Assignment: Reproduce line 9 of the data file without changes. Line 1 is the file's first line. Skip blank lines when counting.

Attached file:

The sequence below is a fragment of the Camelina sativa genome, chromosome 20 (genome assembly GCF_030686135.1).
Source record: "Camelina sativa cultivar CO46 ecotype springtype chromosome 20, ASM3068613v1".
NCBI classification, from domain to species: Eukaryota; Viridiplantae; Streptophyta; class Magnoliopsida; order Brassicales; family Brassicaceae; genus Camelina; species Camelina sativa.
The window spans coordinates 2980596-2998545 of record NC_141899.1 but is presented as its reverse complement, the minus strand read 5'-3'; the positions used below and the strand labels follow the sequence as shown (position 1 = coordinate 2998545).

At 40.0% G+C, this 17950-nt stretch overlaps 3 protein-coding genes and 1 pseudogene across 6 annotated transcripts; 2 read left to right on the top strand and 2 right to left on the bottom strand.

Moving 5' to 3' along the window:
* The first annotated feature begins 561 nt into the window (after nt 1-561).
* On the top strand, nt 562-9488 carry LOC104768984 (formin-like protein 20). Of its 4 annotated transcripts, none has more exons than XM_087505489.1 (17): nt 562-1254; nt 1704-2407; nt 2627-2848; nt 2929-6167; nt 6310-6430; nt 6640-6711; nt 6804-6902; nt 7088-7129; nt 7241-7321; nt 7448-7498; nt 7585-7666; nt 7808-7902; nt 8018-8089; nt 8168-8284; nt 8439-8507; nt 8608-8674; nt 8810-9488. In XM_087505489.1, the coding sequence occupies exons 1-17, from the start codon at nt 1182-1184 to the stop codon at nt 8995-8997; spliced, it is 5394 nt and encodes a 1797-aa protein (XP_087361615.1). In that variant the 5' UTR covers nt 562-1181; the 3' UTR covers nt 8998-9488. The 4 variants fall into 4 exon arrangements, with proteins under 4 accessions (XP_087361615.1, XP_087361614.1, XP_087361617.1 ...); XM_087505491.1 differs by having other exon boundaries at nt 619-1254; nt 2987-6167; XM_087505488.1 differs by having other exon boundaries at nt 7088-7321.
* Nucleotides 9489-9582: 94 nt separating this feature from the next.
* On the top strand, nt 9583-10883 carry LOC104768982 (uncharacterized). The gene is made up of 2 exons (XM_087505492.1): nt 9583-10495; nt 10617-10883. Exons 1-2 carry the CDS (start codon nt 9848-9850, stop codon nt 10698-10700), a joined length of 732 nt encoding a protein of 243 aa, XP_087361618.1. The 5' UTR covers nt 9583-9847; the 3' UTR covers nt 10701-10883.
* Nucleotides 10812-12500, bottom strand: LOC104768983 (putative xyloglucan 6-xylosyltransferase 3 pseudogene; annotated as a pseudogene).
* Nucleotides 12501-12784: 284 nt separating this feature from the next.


* Nucleotides 9489-9582: 94 nt separating this feature from the next.